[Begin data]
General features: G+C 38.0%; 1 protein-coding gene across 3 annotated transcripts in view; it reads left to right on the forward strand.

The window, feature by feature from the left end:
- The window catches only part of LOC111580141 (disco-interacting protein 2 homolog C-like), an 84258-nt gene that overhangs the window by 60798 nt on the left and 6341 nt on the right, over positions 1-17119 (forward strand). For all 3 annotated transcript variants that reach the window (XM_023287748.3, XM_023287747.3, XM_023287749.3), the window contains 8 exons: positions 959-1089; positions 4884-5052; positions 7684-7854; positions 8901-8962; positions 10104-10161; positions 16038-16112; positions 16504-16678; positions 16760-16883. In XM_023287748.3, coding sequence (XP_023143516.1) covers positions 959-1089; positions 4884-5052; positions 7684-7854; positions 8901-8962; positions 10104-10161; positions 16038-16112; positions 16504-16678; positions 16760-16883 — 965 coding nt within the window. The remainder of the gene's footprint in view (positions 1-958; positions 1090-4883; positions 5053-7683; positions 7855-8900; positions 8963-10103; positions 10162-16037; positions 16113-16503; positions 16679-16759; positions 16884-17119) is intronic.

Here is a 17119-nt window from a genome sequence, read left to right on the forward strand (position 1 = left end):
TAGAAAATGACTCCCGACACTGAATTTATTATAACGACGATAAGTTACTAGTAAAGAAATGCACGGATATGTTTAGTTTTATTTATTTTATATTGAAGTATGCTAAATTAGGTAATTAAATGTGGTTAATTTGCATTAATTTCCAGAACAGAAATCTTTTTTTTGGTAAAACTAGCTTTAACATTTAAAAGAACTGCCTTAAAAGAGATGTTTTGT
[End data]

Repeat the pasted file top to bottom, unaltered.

General features: G+C 38.0%; 1 protein-coding gene across 3 annotated transcripts in view; it reads left to right on the forward strand.

The window, feature by feature from the left end:
- The window catches only part of LOC111580141 (disco-interacting protein 2 homolog C-like), an 84258-nt gene that overhangs the window by 60798 nt on the left and 6341 nt on the right, over positions 1-17119 (forward strand). For all 3 annotated transcript variants that reach the window (XM_023287748.3, XM_023287747.3, XM_023287749.3), the window contains 8 exons: positions 959-1089; positions 4884-5052; positions 7684-7854; positions 8901-8962; positions 10104-10161; positions 16038-16112; positions 16504-16678; positions 16760-16883. In XM_023287748.3, coding sequence (XP_023143516.1) covers positions 959-1089; positions 4884-5052; positions 7684-7854; positions 8901-8962; positions 10104-10161; positions 16038-16112; positions 16504-16678; positions 16760-16883 — 965 coding nt within the window. The remainder of the gene's footprint in view (positions 1-958; positions 1090-4883; positions 5053-7683; positions 7855-8900; positions 8963-10103; positions 10162-16037; positions 16113-16503; positions 16679-16759; positions 16884-17119) is intronic.

Here is a 17119-nt window from a genome sequence, read left to right on the forward strand (position 1 = left end):
TAGAAAATGACTCCCGACACTGAATTTATTATAACGACGATAAGTTACTAGTAAAGAAATGCACGGATATGTTTAGTTTTATTTATTTTATATTGAAGTATGCTAAATTAGGTAATTAAATGTGGTTAATTTGCATTAATTTCCAGAACAGAAATCTTTTTTTTGGTAAAACTAGCTTTAACATTTAAAAGAACTGCCTTAAAAGAGATGTTTTGT